A Sharp Operator
♦ Liam Sharp spent a couple of years working with writer Greg Rucka on DC’s Wonder Woman. Then he moved onto The Brave And The Bold which came out last year. Sharp is one of the guests of honour at Portsmouth Comic Con on 4 and 5 May so we thought we would represent one of the extensive chats he did with us in the run-up to the show…
TRIPWIRE: How long has this idea been gestating in your mind for?
LIAM SHARP: I have wanted to tell a comics story that featured Cernunnos and aspects of Celtic mythology since I was a boy. I studied Greek and Roman history, culture and myth at school, and it seemed to me that there was less interest in much more local folklore, and our direct heritage, than you might suppose. My interest was probably initially piqued with Alan Lee and Brian Froud’s amazing Faeries book, which touches on the Tuatha Dé Danann. I got heavily into old Arthurian material, and read Nicklai Tolstoy’s The Quest for Merlin and The Coming of The King, and Alan Lee’s gorgeous illustrated Mabinogion. I also discovered Jim Fitzpatrick’s gorgeous The Silver Arm, which really ignited my interest in the Irish myths, leading me to dive into Lady Gregory’s Gods and Fighting Men and Cuchulain of Muirthemne. It became a bit of a passion of mine!
TW: You worked with Greg Rucka as writer on Wonder Woman. Did you pick up any pointers from him that you could use to write the character yourself for The Brave and The Bold?
LS: Greg definitely influenced the way I set up ‘beats’ in the plot of the story, and how it was structured. But more than that, when Greg decided to leave I wasn’t quite ready, but I didn’t want to work with another writer on the character because I had fallen in love with the version we created together. New writers – as they should – bring their own voice and spin. For me, this series jumps right off the back of our run, and I’ve tried to make her the same character as much as I’m able – given the material and the fact I’m not (despite appearances) actually Greg. I hope I’ve done him proud!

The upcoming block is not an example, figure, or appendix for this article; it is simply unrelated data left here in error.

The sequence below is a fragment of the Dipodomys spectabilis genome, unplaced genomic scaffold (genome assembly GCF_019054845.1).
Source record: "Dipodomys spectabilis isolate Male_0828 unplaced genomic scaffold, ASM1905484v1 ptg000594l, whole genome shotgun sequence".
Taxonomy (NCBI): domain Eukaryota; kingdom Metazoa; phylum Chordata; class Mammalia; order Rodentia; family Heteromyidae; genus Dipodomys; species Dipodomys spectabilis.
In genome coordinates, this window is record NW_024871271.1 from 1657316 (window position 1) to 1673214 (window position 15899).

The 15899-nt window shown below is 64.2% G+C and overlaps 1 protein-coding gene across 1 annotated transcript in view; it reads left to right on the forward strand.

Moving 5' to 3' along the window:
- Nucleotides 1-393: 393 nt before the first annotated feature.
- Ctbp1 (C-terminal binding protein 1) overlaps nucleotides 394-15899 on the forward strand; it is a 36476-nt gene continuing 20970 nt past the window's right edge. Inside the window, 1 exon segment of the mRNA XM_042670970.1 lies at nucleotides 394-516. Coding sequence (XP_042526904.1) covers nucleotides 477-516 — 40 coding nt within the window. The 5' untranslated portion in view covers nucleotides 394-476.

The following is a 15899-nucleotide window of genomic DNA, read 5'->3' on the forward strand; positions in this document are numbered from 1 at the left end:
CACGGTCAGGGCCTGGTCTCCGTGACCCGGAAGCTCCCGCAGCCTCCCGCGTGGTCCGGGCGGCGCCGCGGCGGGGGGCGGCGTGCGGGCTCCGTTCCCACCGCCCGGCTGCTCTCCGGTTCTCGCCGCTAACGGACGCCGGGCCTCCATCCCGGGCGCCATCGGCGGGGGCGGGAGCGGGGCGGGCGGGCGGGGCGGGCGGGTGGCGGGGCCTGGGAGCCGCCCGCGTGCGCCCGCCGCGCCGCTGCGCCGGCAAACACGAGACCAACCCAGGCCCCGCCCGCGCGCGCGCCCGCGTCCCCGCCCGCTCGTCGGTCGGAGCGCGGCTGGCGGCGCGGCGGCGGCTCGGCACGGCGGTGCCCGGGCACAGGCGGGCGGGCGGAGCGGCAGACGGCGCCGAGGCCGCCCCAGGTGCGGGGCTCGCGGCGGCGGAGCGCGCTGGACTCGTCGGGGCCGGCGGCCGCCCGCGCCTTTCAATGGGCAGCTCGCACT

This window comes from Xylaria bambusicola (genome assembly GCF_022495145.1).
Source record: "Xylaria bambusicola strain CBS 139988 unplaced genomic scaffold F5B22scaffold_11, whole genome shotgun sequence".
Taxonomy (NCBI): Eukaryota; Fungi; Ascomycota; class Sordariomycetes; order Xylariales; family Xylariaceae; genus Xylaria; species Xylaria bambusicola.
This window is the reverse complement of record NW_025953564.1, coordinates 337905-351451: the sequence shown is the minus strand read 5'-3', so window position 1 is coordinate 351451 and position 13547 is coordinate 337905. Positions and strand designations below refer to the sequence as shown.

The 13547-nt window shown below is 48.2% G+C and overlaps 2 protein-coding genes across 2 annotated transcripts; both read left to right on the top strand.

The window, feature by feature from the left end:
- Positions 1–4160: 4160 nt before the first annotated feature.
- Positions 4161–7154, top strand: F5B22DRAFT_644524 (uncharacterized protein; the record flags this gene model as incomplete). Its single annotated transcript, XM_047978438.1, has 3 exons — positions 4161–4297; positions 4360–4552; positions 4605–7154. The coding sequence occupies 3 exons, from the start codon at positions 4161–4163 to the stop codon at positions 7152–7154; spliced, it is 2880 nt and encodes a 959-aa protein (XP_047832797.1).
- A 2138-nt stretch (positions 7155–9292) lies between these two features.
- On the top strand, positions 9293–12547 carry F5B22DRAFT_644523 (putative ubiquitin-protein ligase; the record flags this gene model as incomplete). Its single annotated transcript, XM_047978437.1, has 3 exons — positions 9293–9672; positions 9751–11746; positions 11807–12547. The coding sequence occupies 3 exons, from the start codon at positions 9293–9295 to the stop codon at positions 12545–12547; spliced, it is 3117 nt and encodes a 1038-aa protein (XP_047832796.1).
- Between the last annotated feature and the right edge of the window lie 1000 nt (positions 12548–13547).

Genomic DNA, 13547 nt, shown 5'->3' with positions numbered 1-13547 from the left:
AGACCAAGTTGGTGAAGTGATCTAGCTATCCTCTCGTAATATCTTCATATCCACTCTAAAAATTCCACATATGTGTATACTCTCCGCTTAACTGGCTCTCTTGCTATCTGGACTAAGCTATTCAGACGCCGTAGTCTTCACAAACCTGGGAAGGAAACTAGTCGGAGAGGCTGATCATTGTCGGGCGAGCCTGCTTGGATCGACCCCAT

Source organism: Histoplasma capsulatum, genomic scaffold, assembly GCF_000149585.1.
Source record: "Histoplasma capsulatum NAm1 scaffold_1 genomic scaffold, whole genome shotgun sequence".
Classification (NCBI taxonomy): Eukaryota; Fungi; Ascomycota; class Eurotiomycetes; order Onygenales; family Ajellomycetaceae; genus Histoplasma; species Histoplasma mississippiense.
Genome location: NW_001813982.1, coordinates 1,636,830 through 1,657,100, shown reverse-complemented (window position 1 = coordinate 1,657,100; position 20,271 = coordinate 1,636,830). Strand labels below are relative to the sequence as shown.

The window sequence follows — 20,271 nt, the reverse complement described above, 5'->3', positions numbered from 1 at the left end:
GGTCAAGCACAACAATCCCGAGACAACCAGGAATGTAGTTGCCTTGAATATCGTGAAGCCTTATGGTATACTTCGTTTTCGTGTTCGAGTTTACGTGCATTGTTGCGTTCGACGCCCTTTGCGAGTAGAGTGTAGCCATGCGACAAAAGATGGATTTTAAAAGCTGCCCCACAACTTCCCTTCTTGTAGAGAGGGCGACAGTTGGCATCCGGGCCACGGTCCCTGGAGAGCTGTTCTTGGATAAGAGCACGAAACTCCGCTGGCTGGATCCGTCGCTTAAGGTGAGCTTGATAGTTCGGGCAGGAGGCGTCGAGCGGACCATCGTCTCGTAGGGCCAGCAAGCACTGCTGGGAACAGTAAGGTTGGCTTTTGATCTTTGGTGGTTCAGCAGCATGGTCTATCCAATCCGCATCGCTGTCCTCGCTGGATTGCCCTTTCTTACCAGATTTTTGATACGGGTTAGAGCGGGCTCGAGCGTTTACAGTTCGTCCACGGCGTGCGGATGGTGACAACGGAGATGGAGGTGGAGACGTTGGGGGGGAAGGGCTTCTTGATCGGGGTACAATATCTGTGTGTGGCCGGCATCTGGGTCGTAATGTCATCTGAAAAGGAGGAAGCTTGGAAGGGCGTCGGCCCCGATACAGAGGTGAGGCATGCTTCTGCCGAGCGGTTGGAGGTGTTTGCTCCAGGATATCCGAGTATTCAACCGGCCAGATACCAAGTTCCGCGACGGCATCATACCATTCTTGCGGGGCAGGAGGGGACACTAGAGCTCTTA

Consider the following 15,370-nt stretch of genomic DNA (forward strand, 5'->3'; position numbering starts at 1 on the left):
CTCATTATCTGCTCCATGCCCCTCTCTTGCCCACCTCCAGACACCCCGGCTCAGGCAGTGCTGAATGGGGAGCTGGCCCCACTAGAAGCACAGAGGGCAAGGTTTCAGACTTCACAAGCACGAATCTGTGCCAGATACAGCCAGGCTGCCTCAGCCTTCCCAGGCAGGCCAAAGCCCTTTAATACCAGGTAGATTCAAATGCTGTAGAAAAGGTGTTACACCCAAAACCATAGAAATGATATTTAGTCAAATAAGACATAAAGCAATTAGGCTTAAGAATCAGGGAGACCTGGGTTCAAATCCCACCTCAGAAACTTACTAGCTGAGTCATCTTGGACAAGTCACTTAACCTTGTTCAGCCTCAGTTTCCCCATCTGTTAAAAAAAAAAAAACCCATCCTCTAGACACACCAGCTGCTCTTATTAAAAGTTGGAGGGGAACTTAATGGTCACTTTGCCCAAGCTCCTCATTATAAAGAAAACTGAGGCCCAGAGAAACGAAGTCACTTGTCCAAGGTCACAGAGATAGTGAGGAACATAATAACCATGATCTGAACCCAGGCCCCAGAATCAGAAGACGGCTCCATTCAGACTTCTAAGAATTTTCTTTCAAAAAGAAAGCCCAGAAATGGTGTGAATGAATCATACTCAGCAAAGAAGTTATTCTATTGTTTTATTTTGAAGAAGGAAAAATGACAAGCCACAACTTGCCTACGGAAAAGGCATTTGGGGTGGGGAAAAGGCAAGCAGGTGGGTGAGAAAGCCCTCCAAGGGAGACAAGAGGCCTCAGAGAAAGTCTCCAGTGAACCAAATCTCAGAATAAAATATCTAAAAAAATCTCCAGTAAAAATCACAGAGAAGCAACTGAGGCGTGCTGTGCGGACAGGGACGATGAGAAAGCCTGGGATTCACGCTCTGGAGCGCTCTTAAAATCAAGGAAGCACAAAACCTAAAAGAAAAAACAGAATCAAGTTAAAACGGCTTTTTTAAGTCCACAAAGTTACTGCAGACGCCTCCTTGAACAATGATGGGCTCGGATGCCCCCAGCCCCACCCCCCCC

TW: Rucka is a very talented writer so was it a little nerve wracking for you to be writing and drawing the character yourself in this miniseries?
LS: It was incredibly nerve-wracking, but not for that reason. When you are working with a character that has such an important, symbolic role in the industry right now – the world’s most famous female superhero – the intensity goes up to 11! There are so many expectations put on the creators, things that readers feel they want and need to see, for a thousand different reasons, and you have to honour that as best you can, while not being hobbled by it. Batman was, in many ways, the easier of the two characters to write because his role in the story is more straightforward – he’s a detective investigating a murder. It just happens that the victim is a god…
TW: This isn’t the first thing you have written but I am right this is the first superhero series you have written. How was that for you as a creator?
LS: I wrote Death’s Head Gold way back in the early 90’s, and the series I co-created for Madefire with my wife Christina – Captain Stone is Missing… – is a superhero epic. But I’ve not written as much in the genre as I would like, given that fact I’ve been in the business 32 years this year…
TW: Did you enjoy the extra control you had as a writer artist rather than just as an artist here?